A further advantage of FFESS is thus that, because of the high degree of control of the fiber diameter, if the weight of the fiber meshwork as well as the density of the polymer material for a given fiber diameter are known, the total surface area of the meshwork can be precisely calculated. Thus, the surface area of a fiber of diameter d, and of length l, assuming a uniform perfectly cylindrical constant cross-section along its length, is πdl, ignoring contributions from the ends of the fibers. FFESS is further described in “Controlling surface nano-structure using flow-limited field-injection electrostatic spraying (FFESS) of poly(d,l-lactide-co-glycolide)”, Berkland, Pack, and Kim, Biomaterials, 25: 5649-5658, (2004) and U.S. Patent Application Publication No. 2004/0022939, both of which are incorporated herein by reference in their entirety.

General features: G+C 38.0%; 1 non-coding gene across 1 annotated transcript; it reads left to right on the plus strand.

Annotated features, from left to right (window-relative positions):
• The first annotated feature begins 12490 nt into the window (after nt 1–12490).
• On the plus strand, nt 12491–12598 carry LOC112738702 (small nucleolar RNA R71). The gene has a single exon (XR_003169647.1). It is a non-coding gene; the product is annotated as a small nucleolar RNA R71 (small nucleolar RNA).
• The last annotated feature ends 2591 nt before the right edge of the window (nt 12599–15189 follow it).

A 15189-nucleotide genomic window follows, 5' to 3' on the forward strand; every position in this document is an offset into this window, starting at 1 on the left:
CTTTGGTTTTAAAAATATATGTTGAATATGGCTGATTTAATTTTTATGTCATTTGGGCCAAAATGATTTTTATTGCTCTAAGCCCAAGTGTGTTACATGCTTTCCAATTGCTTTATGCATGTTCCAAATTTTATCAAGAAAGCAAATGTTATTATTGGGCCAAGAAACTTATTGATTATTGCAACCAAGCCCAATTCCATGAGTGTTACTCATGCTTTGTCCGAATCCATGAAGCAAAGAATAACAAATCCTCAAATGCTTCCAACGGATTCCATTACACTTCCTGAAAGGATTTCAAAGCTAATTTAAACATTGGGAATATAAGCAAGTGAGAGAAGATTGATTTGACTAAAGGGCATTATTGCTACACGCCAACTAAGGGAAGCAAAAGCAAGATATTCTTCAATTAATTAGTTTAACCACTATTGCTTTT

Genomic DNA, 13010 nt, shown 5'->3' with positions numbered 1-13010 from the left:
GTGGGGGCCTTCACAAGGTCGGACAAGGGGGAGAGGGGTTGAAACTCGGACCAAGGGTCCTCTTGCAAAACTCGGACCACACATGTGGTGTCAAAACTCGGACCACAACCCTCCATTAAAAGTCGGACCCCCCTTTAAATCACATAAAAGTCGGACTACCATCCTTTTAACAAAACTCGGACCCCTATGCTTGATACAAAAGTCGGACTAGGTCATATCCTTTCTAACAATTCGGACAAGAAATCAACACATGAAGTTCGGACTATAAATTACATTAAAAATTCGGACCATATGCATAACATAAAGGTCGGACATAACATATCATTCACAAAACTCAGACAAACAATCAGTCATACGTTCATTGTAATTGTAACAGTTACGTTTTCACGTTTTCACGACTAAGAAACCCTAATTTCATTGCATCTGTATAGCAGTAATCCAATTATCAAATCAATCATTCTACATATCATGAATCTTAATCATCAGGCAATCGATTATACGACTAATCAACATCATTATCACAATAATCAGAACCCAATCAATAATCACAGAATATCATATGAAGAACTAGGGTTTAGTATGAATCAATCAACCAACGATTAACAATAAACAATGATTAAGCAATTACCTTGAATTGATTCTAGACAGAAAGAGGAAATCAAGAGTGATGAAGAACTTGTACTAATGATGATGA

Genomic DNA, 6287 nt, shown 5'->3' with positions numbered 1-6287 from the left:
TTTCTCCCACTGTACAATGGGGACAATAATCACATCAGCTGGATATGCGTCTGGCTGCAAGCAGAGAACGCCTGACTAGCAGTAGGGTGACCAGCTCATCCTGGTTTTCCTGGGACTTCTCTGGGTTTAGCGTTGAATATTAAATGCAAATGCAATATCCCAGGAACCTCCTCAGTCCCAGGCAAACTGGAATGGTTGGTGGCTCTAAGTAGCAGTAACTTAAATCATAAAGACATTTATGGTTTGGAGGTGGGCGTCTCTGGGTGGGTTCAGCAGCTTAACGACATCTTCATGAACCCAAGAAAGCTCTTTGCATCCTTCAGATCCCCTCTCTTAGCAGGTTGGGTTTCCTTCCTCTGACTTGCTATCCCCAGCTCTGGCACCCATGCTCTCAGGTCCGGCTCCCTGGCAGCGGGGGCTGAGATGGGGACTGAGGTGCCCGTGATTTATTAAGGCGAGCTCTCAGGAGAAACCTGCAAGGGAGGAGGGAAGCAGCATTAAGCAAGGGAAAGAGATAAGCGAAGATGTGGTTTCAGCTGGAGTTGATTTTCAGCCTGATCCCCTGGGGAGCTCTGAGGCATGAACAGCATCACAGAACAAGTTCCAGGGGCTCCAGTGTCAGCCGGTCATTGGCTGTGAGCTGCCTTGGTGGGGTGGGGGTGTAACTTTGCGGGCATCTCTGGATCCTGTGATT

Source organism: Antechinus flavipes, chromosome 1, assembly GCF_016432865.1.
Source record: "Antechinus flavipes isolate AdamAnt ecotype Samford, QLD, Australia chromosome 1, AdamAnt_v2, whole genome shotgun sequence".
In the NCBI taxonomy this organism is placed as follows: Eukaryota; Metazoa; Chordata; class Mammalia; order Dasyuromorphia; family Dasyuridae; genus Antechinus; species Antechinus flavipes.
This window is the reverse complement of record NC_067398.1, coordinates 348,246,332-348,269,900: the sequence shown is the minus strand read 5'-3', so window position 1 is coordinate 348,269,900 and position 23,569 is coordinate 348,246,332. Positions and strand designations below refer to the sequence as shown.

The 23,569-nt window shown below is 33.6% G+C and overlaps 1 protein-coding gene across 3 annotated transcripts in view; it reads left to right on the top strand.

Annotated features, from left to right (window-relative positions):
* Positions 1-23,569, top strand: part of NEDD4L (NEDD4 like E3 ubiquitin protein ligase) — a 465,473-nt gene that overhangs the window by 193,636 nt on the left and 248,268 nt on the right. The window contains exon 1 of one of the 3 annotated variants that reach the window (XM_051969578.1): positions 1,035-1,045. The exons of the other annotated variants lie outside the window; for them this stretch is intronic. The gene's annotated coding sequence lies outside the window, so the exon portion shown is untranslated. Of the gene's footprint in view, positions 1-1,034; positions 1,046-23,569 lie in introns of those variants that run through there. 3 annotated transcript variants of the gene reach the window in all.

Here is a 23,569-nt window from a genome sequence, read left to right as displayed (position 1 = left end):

The median diameter of the fiber or fibers in the fiber meshwork can be less than about 1 micron, for example, less than about 500 nm. In some embodiments, the fibers have a median diameter from about 5 nanometers to about 500 nanometers. For example, the fibers can have a median diameter of about 50 nm, about 100 nm, about 150 nm, about 200 nm, about 250 nm, about 300 nm, about 350 nm, about 400 nm, or about 450 nm. By use of the qualifier “about”, it would be understood by one of ordinary skill in the art that a reference to a median diameter of, for example, about 300 nm, would encompass other median diameters within +/−25 nm of 300 nm. It is to be understood that where a fiber is not perfectly circular in cross-section, the diameter of a particular fiber can refer to an average length of any two orthogonal lines that both pass through the geometric center of the fiber cross-section and have end points on the perimeter of the fiber, or to the length of any one such line. It is also to be understood that although the diameter of a fiber can vary along its length, the diameter is the mean diameter of the fiber.